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Algonquins get green light to sue over recognition of Ontario Métis groups

August 18, 2023

Province in ‘open water’ on competing First Nations-Métis claims, appeal court holds

A man in a suit gestures to his left while speaking.
Kirby Whiteduck, then chief of the Algonquins of Pikwakanagan, filed the case against the Ontario government in 2018. (CBC)

CBC News: The Algonquin Nation is free to sue the Ontario government over the 2017 recognition of Métis communities on unceded Algonquin territory, the province’s top court has ruled.

In a unanimous decision rendered Thursday, the Ontario Court of Appeal rejected a bid by the Métis Nation of Ontario (MNO) to have an ongoing case thrown out, ruling the Algonquins of Ontario (AOO) must have leeway to challenge alleged violations of their rights.

That includes the right to be consulted where Crown decisions could harm them, and there must be a way to reconcile competing First Nations and Métis rights, according to the three-judge panel.

Writing for the trio, Justice Peter Lauwers said the courts are adrift in “open water” on that question in the wake of the Supreme Court of Canada’s 2003 Powley decision, which affirmed Métis harvesting rights in and around Sault Ste. Marie, Ont.

“How those rights are to be reconciled with other competing Aboriginal rights is yet an open question, respecting which we are in open water,” Lauwers wrote. “In my view, the imperative of reconciliation also applies to competing Indigenous rights.”

Métis mull high court appeal

In lower court, the MNO succeeded in getting the Algonquins’ claim, filed in 2018 by then-chief Kirby Whiteduck of the Algonquins of Pikwakanagan near Golden Lake, Ont., partially dismissed. The Algonquins appealed, however, and the Métis counter-appealed to get the whole claim squashed.

But the appellate bench sided with the Algonquins, saying “every right must have a remedy.” In other words, they must be given flexibility to pursue justice for what they allege is the Crown’s running roughshod over their constitutional rights.

In a statement to CBC Indigenous, the MNO pointed out that the AOO allegations weren’t decided, only the MNO motion to strike the case. The group is mulling its options, including whether to seek leave to appeal to Canada’s high court, the statement said.

“The MNO will continue to protect and advance the constitutional rights of Métis citizens and communities it represents in Ontario.”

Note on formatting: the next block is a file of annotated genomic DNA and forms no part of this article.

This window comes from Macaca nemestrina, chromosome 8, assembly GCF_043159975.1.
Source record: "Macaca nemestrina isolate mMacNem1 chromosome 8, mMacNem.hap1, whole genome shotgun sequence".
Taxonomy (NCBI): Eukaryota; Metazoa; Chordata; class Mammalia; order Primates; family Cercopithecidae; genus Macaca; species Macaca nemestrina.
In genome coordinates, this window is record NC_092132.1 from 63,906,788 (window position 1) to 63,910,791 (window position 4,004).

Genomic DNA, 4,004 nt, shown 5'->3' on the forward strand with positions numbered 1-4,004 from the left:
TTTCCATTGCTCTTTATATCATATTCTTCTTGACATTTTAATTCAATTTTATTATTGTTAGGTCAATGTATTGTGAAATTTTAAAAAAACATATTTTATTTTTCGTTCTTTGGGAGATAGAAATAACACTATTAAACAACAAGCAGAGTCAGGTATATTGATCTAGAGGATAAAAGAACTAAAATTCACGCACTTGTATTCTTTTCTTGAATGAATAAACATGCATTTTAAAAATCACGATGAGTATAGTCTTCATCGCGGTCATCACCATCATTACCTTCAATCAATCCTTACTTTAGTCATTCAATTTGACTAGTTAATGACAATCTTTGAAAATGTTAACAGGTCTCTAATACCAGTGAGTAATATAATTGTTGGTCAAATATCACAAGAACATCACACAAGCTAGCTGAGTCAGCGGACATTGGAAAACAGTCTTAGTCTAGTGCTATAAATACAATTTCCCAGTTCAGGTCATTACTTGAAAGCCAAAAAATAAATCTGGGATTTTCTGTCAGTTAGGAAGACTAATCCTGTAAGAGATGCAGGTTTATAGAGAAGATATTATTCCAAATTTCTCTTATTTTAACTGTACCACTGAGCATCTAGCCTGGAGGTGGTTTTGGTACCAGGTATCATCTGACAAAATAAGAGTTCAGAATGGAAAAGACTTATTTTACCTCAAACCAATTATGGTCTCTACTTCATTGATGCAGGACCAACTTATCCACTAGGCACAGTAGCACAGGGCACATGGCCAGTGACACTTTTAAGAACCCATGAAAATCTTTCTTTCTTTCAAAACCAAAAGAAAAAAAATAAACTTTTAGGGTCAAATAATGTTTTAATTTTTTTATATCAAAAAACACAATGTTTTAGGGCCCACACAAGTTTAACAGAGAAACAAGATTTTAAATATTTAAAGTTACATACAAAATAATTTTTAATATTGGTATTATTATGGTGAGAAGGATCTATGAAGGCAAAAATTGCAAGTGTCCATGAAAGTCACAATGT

A map of Algonquin territory along the Ottawa River in eastern Ontario.
A 2020 map showing the Algonquins of Ontario land claim area, with plots to be turned over to the Algonquins, subject to Crown jurisdiction, in red. (Algonquins of Ontario)

The Algonquin Nation has 17,000 status members spread across 11 bands throughout the Ottawa River watershed, in both Ontario and Quebec. There are nine non-status communities under the AOO umbrella, plus Pikwakanagan.

If it stands, the decision could have ramifications for similar legal battles raging between the Ontario Métis and other First Nations, namely the Wabun Tribal Council, which intervened in the Whiteduck case.

CBC Indigenous was unable to reach spokespeople for the AOO or the Wabun Tribal Council by phone or email Friday.

Similar motion in Federal Court

The tribal council is in Federal Court trying to quash Canada’s decision to sign a self-government deal with the MNO, which brought a motion to strike that court challenge too. In that case, a federal judge bombarded the council’s lawyers with questions during a hearing last week, asking, for example, “Where does your client get the authority to determine who is Métis and who isn’t?”

A map of territories superimposed on each other.
A territorial map filed in Federal Court shows the Wabun Tribal Council territory outlined in red contrasted with asserted Métis Nation of Ontario territories in red grey and yellow. (Federal Court file)

Of the six Métis communities recognized in 2017, two overlap with Algonquin territory and one with Wabun Tribal Council territory, both in the east.

First Nations in recent months have been ratcheting up a co-ordinated public relations and protest campaign against the alleged historic presence of Métis communities, particularly in those areas.

The Chiefs of Ontario advocacy group is demanding the federal government shelve proposed legislation to ratify the Ontario Métis self-government deal.

The Manitoba Métis Federation, representing Red River Métis, rejects the new communities as interlopers, and broke from the Métis National Council over the issue in 2021.

Meanwhile, two of the Métis council’s remaining members urged caution on their Ontario counterpart last month, writing that “the recognition of our rights should not occur at the expense of, or in conflict with, our First Nations brothers and sisters,” according to letters filed in the Wabun case last week.


Brett Forester, Reporter

Brett Forester is a reporter with CBC Indigenous in Ottawa. He is a member of the Chippewas of Kettle and Stony Point First Nation in southern Ontario who previously worked as a journalist with the Aboriginal Peoples Television Network.